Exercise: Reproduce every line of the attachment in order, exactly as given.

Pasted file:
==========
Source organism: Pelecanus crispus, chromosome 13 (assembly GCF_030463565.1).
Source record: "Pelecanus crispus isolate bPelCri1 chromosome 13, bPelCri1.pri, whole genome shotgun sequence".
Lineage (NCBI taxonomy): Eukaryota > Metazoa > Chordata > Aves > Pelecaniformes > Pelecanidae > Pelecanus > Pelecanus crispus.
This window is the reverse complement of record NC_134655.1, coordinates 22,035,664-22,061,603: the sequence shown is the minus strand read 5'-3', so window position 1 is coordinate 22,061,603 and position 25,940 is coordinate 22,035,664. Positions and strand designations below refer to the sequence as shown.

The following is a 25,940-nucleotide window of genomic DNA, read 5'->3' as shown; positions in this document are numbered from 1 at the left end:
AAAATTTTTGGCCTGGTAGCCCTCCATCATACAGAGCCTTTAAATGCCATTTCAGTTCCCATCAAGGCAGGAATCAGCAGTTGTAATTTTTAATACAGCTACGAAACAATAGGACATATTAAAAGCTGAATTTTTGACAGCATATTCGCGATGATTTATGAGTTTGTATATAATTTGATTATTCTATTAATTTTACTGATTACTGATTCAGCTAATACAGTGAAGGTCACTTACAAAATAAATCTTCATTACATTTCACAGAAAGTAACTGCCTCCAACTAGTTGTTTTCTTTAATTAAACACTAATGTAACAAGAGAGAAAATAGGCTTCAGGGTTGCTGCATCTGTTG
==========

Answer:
Source organism: Pelecanus crispus, chromosome 13 (assembly GCF_030463565.1).
Source record: "Pelecanus crispus isolate bPelCri1 chromosome 13, bPelCri1.pri, whole genome shotgun sequence".
Lineage (NCBI taxonomy): Eukaryota > Metazoa > Chordata > Aves > Pelecaniformes > Pelecanidae > Pelecanus > Pelecanus crispus.
This window is the reverse complement of record NC_134655.1, coordinates 22,035,664-22,061,603: the sequence shown is the minus strand read 5'-3', so window position 1 is coordinate 22,061,603 and position 25,940 is coordinate 22,035,664. Positions and strand designations below refer to the sequence as shown.

The following is a 25,940-nucleotide window of genomic DNA, read 5'->3' as shown; positions in this document are numbered from 1 at the left end:
AAAATTTTTGGCCTGGTAGCCCTCCATCATACAGAGCCTTTAAATGCCATTTCAGTTCCCATCAAGGCAGGAATCAGCAGTTGTAATTTTTAATACAGCTACGAAACAATAGGACATATTAAAAGCTGAATTTTTGACAGCATATTCGCGATGATTTATGAGTTTGTATATAATTTGATTATTCTATTAATTTTACTGATTACTGATTCAGCTAATACAGTGAAGGTCACTTACAAAATAAATCTTCATTACATTTCACAGAAAGTAACTGCCTCCAACTAGTTGTTTTCTTTAATTAAACACTAATGTAACAAGAGAGAAAATAGGCTTCAGGGTTGCTGCATCTGTTG